As the dust settles following publication of The Leveson Report, it is important to consider carefully the recommendations before any steps are taken towards implementation. Of particular significance is Leveson LJ’s recommendation that the new regulatory body should provide two dispute resolution forums: a complaints handling service and an arbitration service. The proposed complaints handling service feels much like a rebranding of the Press Complaints Commission. However, the arbitration service is a much more interesting prospect – albeit still embryonic in concept, and raising as many questions than it answers.
Media lawyers have long recognised the problem with resolving claims against publishers through the courts; historically, only very rich claimants could bear the cost risk associated with bringing an action for alleged defamation or breach of privacy. The introduction of third party funding options changed all this, and granted access to justice for a much wider range of claimants. However, the upcoming changes to the CFA regime under the Jackson Reforms looked set to inhibit the ability for claimants to bring cases in this way. Leveson LJ’s proposals aim to mitigate this.
“A quick, fair and inexpensive system…”
Leveson LJ proposes that the new regulatory body operates an arbitral process to hear claims against publishers. The key features of this arbitral body will be:
- that it is a quick, fair and inexpensive system;
- that it is inquisitorial in nature; and
- that it is free for claimants (unless the claimant is making a vexatious or frivolous claim).
One area of uncertainty is whether the arbitral process will be structured so as to give adequate assistance to claimants without legal representation. This seems like a key factor in the success of any arbitral process over the current system of litigation, which is perceived to disadvantage claimants who cannot afford equality of arms in legal representation.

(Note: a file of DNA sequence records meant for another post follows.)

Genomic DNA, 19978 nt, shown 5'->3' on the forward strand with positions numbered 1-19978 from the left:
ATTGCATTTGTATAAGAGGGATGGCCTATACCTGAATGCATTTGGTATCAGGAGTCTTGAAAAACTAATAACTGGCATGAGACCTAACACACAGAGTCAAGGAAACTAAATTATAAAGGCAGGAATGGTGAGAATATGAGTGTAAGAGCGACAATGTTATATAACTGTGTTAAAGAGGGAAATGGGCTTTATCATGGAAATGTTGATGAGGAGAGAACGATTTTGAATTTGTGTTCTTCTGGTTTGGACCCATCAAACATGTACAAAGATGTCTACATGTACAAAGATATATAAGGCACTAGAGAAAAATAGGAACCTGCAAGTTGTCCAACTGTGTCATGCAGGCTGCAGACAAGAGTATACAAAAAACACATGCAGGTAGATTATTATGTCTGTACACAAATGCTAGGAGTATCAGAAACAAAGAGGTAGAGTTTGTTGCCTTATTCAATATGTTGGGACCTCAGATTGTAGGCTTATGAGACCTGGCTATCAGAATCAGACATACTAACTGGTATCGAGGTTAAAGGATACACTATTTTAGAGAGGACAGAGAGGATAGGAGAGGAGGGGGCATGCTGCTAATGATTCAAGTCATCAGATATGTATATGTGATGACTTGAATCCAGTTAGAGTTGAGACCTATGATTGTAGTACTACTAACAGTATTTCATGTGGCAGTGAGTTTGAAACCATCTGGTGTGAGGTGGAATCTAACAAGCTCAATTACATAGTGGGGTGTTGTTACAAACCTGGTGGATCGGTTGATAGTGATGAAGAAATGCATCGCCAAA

Arbitration v Litigation
It is worth noting that the proposed arbitration system will be an alternative to – not a replacement for – the conventional court avenues, which will remain available to claimants and defendants alike.
This makes the proposed form of arbitration somewhat distinct from traditional institutional/ad hoc arbitration forums. Arbitration and litigation are usually mutually exclusive; if parties have determined to resolve their disputes by arbitration then that is their only means of recourse. Providing claimants with multiple avenues for dispute resolution does create potential for cynical and expensive jurisdictional tussles.
Leveson LJ suggests that parties should be incentivised to use the arbitral process due to the lack of costs risk. Where the court system is engaged, the court should take into account whether the publisher is part of the arbitral scheme, and/or whether it would have been more appropriate for the claimant to opt for arbitration when considering any award of costs. While cost penalties are likely to carry weight with claimants and smaller publishers, it remains to be seen whether this will influence the large media organisations with deep pockets.
Closure and Confidentiality
One element of the arbitration option that still needs to be clarified is the extent to which the arbitral decision will be kept confidential (since this is traditionally one of the perceived benefits of arbitration). Unlike a typical commercial dispute where confidentiality may be cherished, however, it is common in defamation actions for both the claimant and the defendant to seek a public outcome, whether that be a retraction or a vindication. The arbitral body will need to consider how best to offer claimants in particular this “day-in-court feeling” where appropriate.
Leveson LJ’s recommendations will inevitably undergo some changes during the implementation process. There are many interesting proposals which have real potential, not least the proposal to establish a dedicated arbitral body. However, the new regulator will have to consider carefully exactly how this arbitral process interrelates with the court system and whether it can, in reality, provide effective redress for claimants and publishers alike.